Jake Fox was brought in from the Oakland Athletics last June for the primary purpose of being a backup utility player for the Orioles. The O’s already have a starting catcher in Matt Wieters and starting first baseman in Derrek Lee, which are Fox’s primary positions, so his role in 2011 will be the same as it was last season. He will be an extra bench player that Buck Showalter will use when the situations calls for it. Fox hit .220 with five homers and 10 RBI for the O’s last season.
At one point in his career, Fox was a pretty highly touted catching prospect within the Chicago Cubs organization. But the Cubs felt that he wasn’t as committed to that position as they needed him to be so they moved him to the first base/corner outfield instead. And while he hit very well at the minor league level, his fielding wasn’t anything to write home about. He finally got a chance to play at the major league level when Cubs’ third baseman Aramis Ramirez became injured in 2009. Fox fared well at the plate, hitting .259/.311/.468 in 82 games. But when he was traded to the Athletics last season, he didn’t do as well as the A’s had hoped he would, only hitting for .214.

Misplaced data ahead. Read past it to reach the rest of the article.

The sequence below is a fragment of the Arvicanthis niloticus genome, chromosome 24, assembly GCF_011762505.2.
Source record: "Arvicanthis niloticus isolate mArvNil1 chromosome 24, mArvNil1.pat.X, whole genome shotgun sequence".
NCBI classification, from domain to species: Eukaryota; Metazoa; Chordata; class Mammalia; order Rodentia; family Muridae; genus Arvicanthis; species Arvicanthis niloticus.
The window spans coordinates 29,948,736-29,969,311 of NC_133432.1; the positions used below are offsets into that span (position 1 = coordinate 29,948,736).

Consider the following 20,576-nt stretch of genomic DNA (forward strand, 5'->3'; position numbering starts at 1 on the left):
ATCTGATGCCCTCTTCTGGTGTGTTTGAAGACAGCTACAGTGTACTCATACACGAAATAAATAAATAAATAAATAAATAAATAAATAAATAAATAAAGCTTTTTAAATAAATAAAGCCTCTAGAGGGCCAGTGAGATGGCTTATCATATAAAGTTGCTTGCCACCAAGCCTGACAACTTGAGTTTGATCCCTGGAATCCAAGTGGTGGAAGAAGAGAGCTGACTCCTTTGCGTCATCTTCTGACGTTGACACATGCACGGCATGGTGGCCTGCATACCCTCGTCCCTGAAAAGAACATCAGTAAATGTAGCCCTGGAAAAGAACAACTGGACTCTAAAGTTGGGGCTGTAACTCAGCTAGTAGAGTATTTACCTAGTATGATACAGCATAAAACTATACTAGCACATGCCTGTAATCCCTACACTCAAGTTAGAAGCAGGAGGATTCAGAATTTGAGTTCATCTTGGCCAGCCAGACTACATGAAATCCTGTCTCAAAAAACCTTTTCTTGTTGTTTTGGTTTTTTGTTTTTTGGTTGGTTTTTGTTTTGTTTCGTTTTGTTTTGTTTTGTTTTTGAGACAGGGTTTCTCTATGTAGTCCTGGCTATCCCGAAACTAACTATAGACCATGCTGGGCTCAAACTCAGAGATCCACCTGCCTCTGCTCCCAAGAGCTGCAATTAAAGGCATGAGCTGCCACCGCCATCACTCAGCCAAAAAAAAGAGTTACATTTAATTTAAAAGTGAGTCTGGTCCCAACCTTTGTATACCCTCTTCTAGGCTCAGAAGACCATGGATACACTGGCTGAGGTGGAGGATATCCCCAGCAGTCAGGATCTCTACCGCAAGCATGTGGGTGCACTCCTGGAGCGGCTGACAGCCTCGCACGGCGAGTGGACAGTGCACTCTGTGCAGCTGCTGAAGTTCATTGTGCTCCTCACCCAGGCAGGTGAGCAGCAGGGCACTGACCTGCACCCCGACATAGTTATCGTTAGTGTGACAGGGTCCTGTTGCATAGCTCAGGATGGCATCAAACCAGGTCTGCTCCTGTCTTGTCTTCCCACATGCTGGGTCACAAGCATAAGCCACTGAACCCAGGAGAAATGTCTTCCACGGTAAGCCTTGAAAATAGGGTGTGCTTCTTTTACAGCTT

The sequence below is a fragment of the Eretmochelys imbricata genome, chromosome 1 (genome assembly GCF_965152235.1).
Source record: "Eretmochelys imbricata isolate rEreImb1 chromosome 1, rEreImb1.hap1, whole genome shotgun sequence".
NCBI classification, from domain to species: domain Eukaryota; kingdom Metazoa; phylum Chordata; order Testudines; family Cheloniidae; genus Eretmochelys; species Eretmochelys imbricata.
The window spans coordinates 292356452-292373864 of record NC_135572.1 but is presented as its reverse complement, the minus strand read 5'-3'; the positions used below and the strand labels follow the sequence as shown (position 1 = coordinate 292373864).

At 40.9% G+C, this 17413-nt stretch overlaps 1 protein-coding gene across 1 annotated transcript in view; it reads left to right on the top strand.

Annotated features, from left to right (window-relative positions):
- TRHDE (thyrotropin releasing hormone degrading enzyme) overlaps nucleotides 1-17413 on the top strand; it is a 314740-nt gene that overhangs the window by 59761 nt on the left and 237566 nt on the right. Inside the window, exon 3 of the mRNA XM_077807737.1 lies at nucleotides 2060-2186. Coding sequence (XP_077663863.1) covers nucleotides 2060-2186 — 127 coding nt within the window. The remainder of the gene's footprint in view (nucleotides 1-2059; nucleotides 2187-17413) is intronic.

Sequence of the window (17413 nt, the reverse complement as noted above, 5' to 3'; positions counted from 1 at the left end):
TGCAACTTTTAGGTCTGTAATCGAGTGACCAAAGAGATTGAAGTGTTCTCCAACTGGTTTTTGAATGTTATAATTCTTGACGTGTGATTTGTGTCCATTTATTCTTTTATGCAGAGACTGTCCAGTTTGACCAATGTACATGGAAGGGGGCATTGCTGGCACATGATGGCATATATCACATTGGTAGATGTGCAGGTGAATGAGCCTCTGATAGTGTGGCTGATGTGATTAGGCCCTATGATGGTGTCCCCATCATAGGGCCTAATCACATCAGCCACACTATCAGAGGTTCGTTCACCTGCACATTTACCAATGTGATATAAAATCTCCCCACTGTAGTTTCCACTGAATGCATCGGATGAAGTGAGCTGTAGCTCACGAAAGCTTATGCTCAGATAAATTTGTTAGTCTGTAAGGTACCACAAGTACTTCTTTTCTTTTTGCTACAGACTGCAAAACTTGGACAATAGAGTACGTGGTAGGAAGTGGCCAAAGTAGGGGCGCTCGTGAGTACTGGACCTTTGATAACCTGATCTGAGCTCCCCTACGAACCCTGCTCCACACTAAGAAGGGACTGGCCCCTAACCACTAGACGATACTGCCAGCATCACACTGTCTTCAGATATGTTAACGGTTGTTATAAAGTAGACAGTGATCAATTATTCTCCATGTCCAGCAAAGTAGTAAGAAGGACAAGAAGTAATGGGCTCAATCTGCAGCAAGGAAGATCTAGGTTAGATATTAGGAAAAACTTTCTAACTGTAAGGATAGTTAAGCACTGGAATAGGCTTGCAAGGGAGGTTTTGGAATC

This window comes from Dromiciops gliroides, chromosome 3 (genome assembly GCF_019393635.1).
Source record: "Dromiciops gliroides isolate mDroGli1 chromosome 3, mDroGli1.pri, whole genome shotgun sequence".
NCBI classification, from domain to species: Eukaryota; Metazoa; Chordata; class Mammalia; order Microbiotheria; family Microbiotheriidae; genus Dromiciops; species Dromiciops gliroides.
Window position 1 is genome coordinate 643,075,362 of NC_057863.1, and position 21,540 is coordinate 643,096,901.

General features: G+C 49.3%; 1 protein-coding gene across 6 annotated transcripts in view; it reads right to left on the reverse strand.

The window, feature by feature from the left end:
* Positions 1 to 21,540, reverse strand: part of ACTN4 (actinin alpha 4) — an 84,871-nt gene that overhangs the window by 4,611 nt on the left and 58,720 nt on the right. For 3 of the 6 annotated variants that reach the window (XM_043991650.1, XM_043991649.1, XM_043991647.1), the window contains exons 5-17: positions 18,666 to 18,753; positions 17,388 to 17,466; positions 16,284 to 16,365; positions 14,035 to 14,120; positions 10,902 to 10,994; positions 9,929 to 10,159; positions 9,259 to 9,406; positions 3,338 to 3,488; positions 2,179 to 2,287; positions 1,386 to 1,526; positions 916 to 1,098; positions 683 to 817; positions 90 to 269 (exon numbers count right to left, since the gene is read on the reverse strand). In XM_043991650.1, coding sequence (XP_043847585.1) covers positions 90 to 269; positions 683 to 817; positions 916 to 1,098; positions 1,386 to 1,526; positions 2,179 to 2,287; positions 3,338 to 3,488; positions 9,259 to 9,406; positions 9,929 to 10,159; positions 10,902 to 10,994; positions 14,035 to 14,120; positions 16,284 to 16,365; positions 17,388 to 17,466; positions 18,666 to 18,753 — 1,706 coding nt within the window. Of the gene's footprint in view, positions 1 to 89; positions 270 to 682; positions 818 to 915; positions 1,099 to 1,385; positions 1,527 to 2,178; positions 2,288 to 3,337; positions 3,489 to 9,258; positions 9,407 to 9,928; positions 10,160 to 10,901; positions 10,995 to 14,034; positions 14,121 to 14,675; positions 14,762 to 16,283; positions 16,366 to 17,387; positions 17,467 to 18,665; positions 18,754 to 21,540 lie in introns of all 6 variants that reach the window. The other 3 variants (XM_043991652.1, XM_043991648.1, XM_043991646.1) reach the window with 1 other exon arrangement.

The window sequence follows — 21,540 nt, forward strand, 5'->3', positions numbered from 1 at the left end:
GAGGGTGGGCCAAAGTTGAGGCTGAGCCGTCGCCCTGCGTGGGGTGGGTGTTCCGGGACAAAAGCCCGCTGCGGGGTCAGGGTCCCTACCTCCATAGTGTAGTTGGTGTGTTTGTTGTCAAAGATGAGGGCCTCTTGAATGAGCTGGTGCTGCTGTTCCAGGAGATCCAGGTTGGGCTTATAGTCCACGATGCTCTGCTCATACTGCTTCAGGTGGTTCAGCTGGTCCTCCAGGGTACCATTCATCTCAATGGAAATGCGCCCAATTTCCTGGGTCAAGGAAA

So, the O’s went ahead and traded for him last season mainly because they felt like Fox had the potential to give them a better option at first base than they had at the time. Obviously, that didn’t work out last season as the O’s signed Lee to be their primary first baseman this past off-season as opposed to giving Fox the full-time job. So this season Fox will come off the bench and fill in at either catcher or first baseman depending on what hole needs to be filled.
The biggest problem with Fox when it comes to his offense is his lack of discipline at the plate. He has the potential to hit for power and average, but can’t seem to be consistent enough to be an everyday starter. I don’t really see that changing at all this season considering he simply won’t have enough time to prove himself at the big league level unless either Wieters or Lee suffer a major injury that causes them to be out for an extended period of time.
Submitted by Steve Giles